The law firm has about 5,000 staff globally, with almost 2,000 of these based at its one UK site in London. Owain Thomas explores how Freshfields created a long-term strategy to improve its workers' health and wellbeing.
In 2012, the firm started examining its health and wellbeing proposition, setting it as a priority area for the year – and, according to compensation and benefits senior manager Jackie Palmer who spoke at the [email protected] summit, it “realistically remains our focus this year and on into 2014”.
Palmer noted that the initiative had been well backed by senior leaders who were committed to establishing a market-leading proposition for staff – this included a top-of-the-range health and wellbeing programme.
“Freshfields only exists because of its people, so our people and business strategy are all about recruiting and retaining top talent and developing a health and wellbeing agenda that is market-leading to assist us with that,” she said.
“Specifically with health, we wanted to make some further investment in our on-site health and wellbeing services and facilities. We were doing lots of things already but weren’t that great at promoting what we had already achieved and signposting the services that already existed. So one of things we did was get much better at that – be sophisticated in our communications and maximise our tools, relationships and IT. We wanted to do everything we could to maximise the perception among our staff of what we did.”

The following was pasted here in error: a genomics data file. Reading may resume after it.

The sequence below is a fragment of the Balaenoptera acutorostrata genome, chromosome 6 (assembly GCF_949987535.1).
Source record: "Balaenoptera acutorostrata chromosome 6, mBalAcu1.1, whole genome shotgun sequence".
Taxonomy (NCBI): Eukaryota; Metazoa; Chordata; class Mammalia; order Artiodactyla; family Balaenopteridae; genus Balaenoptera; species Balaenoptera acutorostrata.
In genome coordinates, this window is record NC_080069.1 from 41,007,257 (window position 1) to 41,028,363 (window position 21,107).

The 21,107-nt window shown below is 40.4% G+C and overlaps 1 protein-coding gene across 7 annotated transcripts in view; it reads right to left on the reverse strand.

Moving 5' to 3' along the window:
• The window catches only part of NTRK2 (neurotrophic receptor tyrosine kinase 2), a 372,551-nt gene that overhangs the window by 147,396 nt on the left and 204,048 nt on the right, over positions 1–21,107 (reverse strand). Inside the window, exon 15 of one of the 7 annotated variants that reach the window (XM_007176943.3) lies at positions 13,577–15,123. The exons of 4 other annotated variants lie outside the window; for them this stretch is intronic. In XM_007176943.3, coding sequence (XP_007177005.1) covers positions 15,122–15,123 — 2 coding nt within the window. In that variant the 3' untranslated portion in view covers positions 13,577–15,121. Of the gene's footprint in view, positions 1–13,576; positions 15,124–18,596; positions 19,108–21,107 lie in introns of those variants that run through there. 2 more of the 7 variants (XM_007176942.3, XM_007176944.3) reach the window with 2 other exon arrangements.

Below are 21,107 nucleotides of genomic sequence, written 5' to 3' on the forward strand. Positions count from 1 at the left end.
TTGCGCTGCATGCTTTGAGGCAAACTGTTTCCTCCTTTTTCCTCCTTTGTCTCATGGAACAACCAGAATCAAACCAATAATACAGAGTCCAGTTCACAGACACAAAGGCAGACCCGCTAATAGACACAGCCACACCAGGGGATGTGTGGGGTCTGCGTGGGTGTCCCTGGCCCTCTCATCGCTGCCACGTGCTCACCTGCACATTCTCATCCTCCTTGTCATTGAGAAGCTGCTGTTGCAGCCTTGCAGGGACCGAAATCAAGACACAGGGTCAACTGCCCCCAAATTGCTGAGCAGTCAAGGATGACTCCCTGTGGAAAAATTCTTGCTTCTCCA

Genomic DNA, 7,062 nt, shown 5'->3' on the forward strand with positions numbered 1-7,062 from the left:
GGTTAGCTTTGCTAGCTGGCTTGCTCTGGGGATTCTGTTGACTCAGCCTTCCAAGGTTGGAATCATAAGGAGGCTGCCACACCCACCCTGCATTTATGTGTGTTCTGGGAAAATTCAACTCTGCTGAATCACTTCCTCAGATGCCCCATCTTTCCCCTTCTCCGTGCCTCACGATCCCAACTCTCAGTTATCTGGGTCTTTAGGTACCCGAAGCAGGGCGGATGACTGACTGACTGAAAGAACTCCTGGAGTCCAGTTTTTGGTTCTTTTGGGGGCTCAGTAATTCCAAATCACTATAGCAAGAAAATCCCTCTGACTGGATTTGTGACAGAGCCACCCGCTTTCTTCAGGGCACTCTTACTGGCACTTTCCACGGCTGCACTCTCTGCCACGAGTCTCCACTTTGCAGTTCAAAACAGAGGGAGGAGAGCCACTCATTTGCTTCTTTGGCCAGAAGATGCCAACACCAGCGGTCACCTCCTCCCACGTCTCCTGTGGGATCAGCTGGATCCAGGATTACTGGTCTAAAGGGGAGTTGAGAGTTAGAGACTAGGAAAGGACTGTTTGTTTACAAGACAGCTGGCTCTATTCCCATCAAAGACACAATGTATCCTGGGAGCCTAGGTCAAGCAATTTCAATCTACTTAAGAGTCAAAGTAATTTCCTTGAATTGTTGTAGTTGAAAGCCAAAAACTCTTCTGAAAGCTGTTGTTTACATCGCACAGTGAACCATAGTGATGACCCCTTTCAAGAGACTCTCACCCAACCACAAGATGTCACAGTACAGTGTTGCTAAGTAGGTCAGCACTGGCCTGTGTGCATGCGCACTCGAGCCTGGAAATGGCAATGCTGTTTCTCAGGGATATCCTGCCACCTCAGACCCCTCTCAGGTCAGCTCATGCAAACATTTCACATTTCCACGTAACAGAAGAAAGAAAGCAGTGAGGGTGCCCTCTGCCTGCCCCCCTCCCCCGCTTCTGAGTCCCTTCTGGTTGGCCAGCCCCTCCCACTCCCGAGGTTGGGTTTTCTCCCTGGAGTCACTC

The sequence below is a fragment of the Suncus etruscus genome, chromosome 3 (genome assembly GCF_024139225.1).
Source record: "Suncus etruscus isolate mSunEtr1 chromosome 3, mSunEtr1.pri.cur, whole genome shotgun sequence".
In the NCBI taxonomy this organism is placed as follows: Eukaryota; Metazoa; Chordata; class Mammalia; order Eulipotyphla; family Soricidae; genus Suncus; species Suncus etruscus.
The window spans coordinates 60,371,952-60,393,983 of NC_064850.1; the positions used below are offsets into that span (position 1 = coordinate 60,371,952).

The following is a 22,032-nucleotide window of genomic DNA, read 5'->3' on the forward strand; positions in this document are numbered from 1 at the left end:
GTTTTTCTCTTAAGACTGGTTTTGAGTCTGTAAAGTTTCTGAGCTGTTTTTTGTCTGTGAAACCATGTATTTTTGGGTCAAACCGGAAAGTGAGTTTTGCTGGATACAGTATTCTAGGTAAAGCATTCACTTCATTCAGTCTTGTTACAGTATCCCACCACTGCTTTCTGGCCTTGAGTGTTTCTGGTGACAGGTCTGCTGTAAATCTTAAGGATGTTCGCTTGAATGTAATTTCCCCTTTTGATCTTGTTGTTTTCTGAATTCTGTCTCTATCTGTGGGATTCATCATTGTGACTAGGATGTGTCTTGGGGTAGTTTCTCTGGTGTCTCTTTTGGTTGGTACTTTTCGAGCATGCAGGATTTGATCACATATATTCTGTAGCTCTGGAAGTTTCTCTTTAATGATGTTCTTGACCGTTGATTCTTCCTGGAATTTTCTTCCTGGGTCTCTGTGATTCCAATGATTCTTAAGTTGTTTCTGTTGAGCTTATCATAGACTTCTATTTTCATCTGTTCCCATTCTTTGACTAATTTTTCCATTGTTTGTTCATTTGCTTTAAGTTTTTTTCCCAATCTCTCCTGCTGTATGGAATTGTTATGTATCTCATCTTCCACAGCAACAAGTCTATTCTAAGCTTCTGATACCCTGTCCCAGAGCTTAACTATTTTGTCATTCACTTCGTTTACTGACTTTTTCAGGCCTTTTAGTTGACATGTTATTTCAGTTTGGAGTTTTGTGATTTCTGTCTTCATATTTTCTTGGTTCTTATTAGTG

The first thing Palmer put into action was the creation of a health and wellbeing brand.
This was put on the firm’s flexible benefits website for all health-related items and also used for all related communications, such as posters and emails. It was at another industry seminar that Palmer heard that only 14% of European employers had a wellbeing brand – something that sparked her interest.
“It is commonplace when you do a flexible benefits scheme to have imagery associated with that, but very few of us do that with health and wellbeing, so that was really helpful for us,” she continued.
“The sophistication on communications wasn’t just on the surface, we were also trying to achieve it by creating a wellbeing strategy – making sure those benefits we wanted to deploy were mapped to our health risk and spend areas. We are pursuing some measurement of return on investment and in the process shifting our agenda from treatment of ill health to wellness and the pursuit of a longer-term wellbeing strategy.”
Next on Palmer’s list was the opening of an on-site wellbeing suite, permitted by an office refurbishment which included moving some facilities around, primarily the staff restaurant. This yielded the space to build a gym three times the size of what was previously available, while a GP’s room, nurse’s room, dental suite, physiotherapy room, massage room and baby-changing station were built around that. All this also utilised the new health and wellbeing branding design where appropriate.
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